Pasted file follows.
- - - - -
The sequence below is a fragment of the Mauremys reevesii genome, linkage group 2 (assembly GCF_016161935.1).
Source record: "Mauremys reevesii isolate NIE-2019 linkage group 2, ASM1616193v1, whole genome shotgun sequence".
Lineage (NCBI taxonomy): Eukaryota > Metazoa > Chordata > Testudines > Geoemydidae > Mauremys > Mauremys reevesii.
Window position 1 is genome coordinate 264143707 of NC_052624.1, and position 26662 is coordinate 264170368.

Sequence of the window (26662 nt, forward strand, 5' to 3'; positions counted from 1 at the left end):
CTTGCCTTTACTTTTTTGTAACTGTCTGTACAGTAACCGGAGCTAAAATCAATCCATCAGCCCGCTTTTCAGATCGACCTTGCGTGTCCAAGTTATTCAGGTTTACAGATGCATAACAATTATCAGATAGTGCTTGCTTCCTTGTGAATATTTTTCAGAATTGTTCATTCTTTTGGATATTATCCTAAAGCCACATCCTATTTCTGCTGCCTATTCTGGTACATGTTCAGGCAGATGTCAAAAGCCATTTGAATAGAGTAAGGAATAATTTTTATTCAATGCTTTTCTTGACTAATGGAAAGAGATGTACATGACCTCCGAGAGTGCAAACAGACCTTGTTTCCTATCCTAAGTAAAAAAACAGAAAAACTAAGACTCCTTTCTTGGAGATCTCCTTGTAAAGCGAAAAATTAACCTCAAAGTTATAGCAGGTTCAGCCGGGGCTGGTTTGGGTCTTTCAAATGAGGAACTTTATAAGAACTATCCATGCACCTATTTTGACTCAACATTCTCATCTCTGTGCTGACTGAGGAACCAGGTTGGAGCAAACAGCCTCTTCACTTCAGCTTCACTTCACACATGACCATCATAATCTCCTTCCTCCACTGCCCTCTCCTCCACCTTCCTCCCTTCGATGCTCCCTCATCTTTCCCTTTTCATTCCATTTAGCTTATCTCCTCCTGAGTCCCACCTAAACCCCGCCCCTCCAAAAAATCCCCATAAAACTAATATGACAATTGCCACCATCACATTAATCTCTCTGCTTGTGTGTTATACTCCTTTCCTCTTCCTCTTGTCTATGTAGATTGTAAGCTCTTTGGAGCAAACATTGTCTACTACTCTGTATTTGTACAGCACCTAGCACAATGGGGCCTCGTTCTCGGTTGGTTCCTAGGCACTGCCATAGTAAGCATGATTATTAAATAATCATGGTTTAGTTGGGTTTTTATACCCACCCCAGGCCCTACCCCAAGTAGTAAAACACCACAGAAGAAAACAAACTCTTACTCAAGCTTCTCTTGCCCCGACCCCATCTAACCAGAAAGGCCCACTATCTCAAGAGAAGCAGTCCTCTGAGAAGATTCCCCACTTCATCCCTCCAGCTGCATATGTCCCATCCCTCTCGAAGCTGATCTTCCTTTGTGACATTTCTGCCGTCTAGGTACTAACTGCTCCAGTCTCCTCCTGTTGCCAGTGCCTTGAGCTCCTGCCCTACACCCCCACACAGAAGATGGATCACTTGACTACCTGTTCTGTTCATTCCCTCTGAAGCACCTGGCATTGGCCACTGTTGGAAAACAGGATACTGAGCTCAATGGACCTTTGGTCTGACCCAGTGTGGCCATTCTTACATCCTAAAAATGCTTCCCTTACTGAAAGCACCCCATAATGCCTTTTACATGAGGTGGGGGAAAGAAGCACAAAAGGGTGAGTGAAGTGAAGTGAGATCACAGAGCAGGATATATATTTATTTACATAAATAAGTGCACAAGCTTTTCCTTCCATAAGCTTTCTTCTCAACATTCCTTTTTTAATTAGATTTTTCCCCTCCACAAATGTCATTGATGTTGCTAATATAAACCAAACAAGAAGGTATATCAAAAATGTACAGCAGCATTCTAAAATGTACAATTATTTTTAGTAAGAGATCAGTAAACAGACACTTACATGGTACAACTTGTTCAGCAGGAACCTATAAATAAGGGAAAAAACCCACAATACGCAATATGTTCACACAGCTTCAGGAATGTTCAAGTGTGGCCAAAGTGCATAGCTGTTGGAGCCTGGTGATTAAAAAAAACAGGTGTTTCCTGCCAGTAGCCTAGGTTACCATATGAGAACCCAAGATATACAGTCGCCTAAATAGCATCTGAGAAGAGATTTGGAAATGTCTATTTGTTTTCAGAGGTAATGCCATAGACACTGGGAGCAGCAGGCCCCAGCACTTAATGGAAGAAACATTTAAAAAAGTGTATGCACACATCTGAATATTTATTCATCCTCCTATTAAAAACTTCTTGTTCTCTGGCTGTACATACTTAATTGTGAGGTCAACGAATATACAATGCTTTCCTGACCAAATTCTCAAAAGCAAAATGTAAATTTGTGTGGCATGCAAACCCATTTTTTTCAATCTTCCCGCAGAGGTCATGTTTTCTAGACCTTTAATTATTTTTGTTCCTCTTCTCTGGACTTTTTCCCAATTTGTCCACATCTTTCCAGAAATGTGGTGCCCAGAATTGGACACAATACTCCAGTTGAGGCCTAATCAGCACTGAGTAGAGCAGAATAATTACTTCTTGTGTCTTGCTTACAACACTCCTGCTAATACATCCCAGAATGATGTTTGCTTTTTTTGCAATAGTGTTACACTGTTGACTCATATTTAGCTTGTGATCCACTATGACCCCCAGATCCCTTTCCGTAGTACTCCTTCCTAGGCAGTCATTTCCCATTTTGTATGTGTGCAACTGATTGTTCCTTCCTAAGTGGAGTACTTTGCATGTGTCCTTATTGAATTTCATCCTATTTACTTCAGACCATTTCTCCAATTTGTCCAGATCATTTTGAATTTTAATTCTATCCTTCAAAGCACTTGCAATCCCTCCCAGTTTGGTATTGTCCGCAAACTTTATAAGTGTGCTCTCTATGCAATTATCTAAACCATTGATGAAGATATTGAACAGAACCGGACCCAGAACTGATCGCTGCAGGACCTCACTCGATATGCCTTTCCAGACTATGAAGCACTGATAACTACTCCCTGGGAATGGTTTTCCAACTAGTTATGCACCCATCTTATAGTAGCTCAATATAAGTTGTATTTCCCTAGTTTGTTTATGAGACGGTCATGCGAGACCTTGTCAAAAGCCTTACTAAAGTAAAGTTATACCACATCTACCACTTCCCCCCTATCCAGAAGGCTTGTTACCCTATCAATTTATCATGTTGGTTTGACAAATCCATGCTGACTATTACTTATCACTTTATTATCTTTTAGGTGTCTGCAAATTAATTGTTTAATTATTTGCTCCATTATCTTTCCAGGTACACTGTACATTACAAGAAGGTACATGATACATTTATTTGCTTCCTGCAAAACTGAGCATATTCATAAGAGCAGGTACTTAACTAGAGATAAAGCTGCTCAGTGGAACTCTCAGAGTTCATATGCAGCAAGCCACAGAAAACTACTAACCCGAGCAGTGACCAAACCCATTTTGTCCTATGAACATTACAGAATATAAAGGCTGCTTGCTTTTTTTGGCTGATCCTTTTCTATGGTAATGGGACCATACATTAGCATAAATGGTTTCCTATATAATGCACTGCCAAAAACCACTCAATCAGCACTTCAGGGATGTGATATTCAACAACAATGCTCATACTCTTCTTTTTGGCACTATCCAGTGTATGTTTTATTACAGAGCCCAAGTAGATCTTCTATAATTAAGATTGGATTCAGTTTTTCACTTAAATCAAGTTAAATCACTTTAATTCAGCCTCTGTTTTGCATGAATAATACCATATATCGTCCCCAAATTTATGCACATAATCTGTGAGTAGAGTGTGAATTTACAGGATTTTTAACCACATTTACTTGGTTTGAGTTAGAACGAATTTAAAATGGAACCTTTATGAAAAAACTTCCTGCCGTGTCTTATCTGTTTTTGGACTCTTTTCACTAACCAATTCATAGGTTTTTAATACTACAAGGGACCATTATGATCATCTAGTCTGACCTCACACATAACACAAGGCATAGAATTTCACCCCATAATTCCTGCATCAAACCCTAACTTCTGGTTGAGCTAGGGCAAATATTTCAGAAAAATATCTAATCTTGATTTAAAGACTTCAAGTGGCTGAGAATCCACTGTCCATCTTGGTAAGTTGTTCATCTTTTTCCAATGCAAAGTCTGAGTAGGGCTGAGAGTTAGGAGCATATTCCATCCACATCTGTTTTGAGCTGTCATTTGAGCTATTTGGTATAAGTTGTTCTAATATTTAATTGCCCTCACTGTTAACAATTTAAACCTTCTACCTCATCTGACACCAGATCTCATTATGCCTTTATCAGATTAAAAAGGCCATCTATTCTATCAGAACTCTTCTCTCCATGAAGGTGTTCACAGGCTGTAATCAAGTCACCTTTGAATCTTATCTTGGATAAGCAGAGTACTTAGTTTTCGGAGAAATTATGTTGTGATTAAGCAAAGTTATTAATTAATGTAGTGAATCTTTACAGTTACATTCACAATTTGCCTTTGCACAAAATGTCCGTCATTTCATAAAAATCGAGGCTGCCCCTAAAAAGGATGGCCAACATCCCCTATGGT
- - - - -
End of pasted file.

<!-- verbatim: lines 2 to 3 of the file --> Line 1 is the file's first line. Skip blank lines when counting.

Source record: "Mauremys reevesii isolate NIE-2019 linkage group 2, ASM1616193v1, whole genome shotgun sequence".
Lineage (NCBI taxonomy): Eukaryota > Metazoa > Chordata > Testudines > Geoemydidae > Mauremys > Mauremys reevesii.